Viktor Krasnov, 38, above, is on trial in Russia for insulting the feelings of religious believers during an Internet exchange.
Krasnov is being prosecuted under a controversial 2013 law that was introduced after punk art group Pussy Riot was jailed for a performance in Moscow’s main cathedral, his lawyer Andrei Sabinin was quoted as saying in this report.
The case brought against him centres on an Internet exchange in which Krasnov was involved in 2014 on a humorous website in his hometown of Stavropol. He wrote:
If I say that the collection of Jewish fairy tales entitled the Bible is complete bullshit, that is that. At least for me. There is no God!
One of the young people involved in the exchange then ran off to lodge a complaint with the authorities and Krasnov was brought to trial. If convicted he could be jailed for one year.
Krasnov, whose trial began last month, spent one month in a psychiatric ward last year undergoing examinations before he was finally deemed to be sane.
Krasnov’s lawyer insisted that his client was “simply an atheist” and that he had taken aim at both “Halloween and Yiddish holidays” in the same exchange.
Meanwhile, it is reported from Germany that a retired teacher has been fined €500 (£400) for defaming Christianity under the country’s rarely enforced blasphemy laws.
The church is looking for modern advertising ideas. I can help.
Jesus, our favorite artist: hanging for 2,000 years and he still hasn’t got cramp.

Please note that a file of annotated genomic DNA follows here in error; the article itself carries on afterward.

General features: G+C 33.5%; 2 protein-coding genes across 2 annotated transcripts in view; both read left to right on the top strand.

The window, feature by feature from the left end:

The former teacher argued the anti-Christian messages were protected by his right to free expression. But the court ruled the slogans amounted to defamation of religion and had broken Germany’s blasphemy laws.
He was told by the judge:
You should have known that what you did is a criminal offence. The Pope and the cross are central elements of the Catholic faith. I do not consider this art. Freedom of expression is limited by the law.
I come from a Christian home, I was an altar boy. Later I realised faith rests on dubious foundations.
Under German law, blasphemy is only illegal if it is considered to be “capable of disturbing the peace”.
Those found guilty can be sentenced to up to three years in prison, but the law is rarely enforced.
People can be convicted of blasphemy for defaming any religion. In 2006, a man was given a one-year suspended sentence for g distributing sheets of toilet paper with the word “Koran” printed on them.
Hat tip: Peter Sykes (Russian report)